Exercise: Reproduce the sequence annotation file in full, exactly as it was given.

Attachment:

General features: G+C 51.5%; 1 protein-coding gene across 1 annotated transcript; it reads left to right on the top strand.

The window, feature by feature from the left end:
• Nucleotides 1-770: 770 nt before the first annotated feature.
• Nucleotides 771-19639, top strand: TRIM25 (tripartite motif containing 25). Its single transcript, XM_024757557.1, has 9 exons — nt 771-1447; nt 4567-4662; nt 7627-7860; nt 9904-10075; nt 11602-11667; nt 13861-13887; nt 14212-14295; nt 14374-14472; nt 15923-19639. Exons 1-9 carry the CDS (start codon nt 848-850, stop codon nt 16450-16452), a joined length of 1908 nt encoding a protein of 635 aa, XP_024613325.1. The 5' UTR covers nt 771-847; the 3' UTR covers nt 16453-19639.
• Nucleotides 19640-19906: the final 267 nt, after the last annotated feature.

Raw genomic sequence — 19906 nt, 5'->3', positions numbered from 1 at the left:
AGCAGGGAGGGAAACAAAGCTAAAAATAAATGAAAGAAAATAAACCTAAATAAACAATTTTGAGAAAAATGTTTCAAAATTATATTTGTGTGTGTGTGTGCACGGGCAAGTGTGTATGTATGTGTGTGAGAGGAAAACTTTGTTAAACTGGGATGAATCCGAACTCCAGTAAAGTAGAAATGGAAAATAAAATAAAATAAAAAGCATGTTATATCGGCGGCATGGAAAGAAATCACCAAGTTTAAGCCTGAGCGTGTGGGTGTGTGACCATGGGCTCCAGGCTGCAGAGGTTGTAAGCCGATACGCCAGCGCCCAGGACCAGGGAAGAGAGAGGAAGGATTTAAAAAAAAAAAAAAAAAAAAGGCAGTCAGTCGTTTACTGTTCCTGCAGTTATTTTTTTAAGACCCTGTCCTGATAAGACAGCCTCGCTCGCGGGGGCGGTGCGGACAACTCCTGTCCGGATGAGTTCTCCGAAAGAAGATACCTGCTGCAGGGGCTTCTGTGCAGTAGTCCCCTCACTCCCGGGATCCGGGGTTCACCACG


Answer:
General features: G+C 51.5%; 1 protein-coding gene across 1 annotated transcript; it reads left to right on the top strand.

The window, feature by feature from the left end:
• Nucleotides 1-770: 770 nt before the first annotated feature.
• Nucleotides 771-19639, top strand: TRIM25 (tripartite motif containing 25). Its single transcript, XM_024757557.1, has 9 exons — nt 771-1447; nt 4567-4662; nt 7627-7860; nt 9904-10075; nt 11602-11667; nt 13861-13887; nt 14212-14295; nt 14374-14472; nt 15923-19639. Exons 1-9 carry the CDS (start codon nt 848-850, stop codon nt 16450-16452), a joined length of 1908 nt encoding a protein of 635 aa, XP_024613325.1. The 5' UTR covers nt 771-847; the 3' UTR covers nt 16453-19639.
• Nucleotides 19640-19906: the final 267 nt, after the last annotated feature.

Raw genomic sequence — 19906 nt, 5'->3', positions numbered from 1 at the left:
AGCAGGGAGGGAAACAAAGCTAAAAATAAATGAAAGAAAATAAACCTAAATAAACAATTTTGAGAAAAATGTTTCAAAATTATATTTGTGTGTGTGTGTGCACGGGCAAGTGTGTATGTATGTGTGTGAGAGGAAAACTTTGTTAAACTGGGATGAATCCGAACTCCAGTAAAGTAGAAATGGAAAATAAAATAAAATAAAAAGCATGTTATATCGGCGGCATGGAAAGAAATCACCAAGTTTAAGCCTGAGCGTGTGGGTGTGTGACCATGGGCTCCAGGCTGCAGAGGTTGTAAGCCGATACGCCAGCGCCCAGGACCAGGGAAGAGAGAGGAAGGATTTAAAAAAAAAAAAAAAAAAAAGGCAGTCAGTCGTTTACTGTTCCTGCAGTTATTTTTTTAAGACCCTGTCCTGATAAGACAGCCTCGCTCGCGGGGGCGGTGCGGACAACTCCTGTCCGGATGAGTTCTCCGAAAGAAGATACCTGCTGCAGGGGCTTCTGTGCAGTAGTCCCCTCACTCCCGGGATCCGGGGTTCACCACG